By Dwain Hebda
Photos by Jamison Mosley
AY’s Arkansas Sandwich Bucket List presented by Cross Creek Sandwich Shop
Name something that travels better than a sandwich — you can’t do it.
Name a better comfort food on a dark and stormy night than tomato soup and grilled cheese.
Chris Jennings has a great gig. She’s the owner of Cross Creek Sandwich Shop, a fixture in Conway for the past decade. There, she whips up one delectable item after another, the genus and species of which is a staple of the American diet — sandwiches.
“My mom was always the greatest cook in the world, and she let me do whatever I wanted in the kitchen to try, play, sample, anything,” she says. “When I got married, I was always the volunteer mom at school and if it had anything to do with food, I was there. When I was in Junior Auxiliary, I volunteered to help with the Pig Out fundraiser, and then I went to work after that for the catering company that did the event.”
“I started having ideas of my own for a sandwich shop and thought I’d give it a try. We’re in with an antique store which is fabulous because those are my two favorite things, food and antiques. What better combination, right?”
If it seems incongruous that a great sandwich shop can share digs with Granny’s armoire, then you don’t understand the lineage of the dish itself. An inextricable part of our food heritage, sandwiches are malleable to their environment. Finicky and fussy, rough-hewn and hearty, hot or cold, the sandwich is the chameleon of the food world, adaptable to any taste or occasion.
Sandwiches present the endless possibilities that our lives sometimes lack. Take three meats, two cheeses, a couple of veggies and some spreads, and you’ve got enough variety to last you a month. Jennings regularly tinkers with her menu, gnawed at it as she is by curiosity over what delicious combinations she has yet to perfect.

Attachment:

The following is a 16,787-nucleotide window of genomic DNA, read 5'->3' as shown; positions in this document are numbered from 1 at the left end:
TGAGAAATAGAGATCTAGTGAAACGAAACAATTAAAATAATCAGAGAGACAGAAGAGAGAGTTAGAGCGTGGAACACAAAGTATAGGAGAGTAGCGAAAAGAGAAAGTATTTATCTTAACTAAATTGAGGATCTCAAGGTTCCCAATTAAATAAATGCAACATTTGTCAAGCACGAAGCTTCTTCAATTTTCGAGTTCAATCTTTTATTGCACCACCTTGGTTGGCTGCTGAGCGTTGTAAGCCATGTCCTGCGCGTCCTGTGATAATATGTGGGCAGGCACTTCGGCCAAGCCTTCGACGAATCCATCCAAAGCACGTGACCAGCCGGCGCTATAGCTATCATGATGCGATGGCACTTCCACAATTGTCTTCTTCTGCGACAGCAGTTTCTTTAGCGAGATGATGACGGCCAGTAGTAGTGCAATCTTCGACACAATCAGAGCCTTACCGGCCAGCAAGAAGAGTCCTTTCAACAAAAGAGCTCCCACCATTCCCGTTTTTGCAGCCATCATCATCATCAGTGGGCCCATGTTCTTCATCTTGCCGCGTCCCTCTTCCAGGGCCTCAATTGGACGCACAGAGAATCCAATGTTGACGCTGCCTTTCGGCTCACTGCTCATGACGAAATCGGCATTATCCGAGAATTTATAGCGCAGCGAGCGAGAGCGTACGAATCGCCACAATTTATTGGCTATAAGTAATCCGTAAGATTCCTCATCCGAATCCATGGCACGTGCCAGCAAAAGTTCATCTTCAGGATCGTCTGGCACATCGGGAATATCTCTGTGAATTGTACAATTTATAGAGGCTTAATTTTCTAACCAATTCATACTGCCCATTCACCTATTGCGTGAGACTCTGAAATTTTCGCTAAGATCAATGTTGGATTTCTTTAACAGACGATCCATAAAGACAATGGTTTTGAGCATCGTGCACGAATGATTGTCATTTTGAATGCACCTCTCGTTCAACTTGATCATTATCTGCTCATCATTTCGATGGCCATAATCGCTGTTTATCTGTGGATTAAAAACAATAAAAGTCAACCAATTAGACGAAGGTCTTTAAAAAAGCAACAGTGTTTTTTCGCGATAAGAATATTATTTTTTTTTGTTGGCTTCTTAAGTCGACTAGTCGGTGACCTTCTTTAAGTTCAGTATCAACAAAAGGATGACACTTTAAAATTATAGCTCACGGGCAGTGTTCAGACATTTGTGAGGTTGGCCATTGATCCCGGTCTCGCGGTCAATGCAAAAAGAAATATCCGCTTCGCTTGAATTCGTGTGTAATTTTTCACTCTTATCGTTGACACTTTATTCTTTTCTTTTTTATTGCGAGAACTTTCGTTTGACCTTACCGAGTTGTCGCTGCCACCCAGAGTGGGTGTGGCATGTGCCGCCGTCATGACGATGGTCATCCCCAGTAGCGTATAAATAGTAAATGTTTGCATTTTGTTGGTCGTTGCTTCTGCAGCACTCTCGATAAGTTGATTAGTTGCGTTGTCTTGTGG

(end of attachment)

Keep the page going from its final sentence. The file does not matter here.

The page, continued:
“When we test things out, when we’re trying to come up with a new sandwich, we’ll try them on all different kinds of breads and different spreads,” she says. “We love taste-testing days around here because we get to try lots of different things.
“Sometimes we’ll try things and it can be a complete fail, and we’ll just move on. Then, other ones it’s like, let’s try it on this bread and see if it tastes better toasted or put it on the panini press. Paninis are awesome.”
It seems that something as ingenious, compact and versatile should have sprung from the mind of an enterprising American, but alas, the record is clear. The sandwich is an English invention, conceived in the mind of itinerant gambler and 18th-century politician John Montagu, the 4th Earl of Sandwich.
As the story goes, ole’ Montie had such a weakness for cards, he’d regularly engage in marathon gambling sessions. On one particularly intense bender, he’d played for 24 hours. Rather than disrupt the game, he ordered the kitchen staff to slap some cold beef on toasted bread and bring it to him so he could keep dealing. And thus, the world’s most perfect food was born.
That’s right, I said it: Sandwiches are the perfect food. This isn’t mere hyperbole, folks, the facts cannot be disputed. No other food is so easy to make from scratch that any kitchen Neanderthal can do it, yet can be dressy enough to be served at the world’s most exclusive restaurants. Not one.
“I just started writing down ideas of things that I wanted to do and wanted to try,” Jennings says of her shop’s evolution. “I would go places and see restaurants and go ‘What do I like about this? What don’t I like about this? What makes it so special?’ I was trying to create my own thing.”
Name something that travels better than a sandwich — you can’t do it. Name a better comfort food on a dark and stormy night than tomato soup and grilled cheese. Again, impossible. Peanut butter and jelly? Name another entrée you’ll enjoy, on average, 3,000 times in your life, per a 2016 survey. Go ahead, I’ll wait.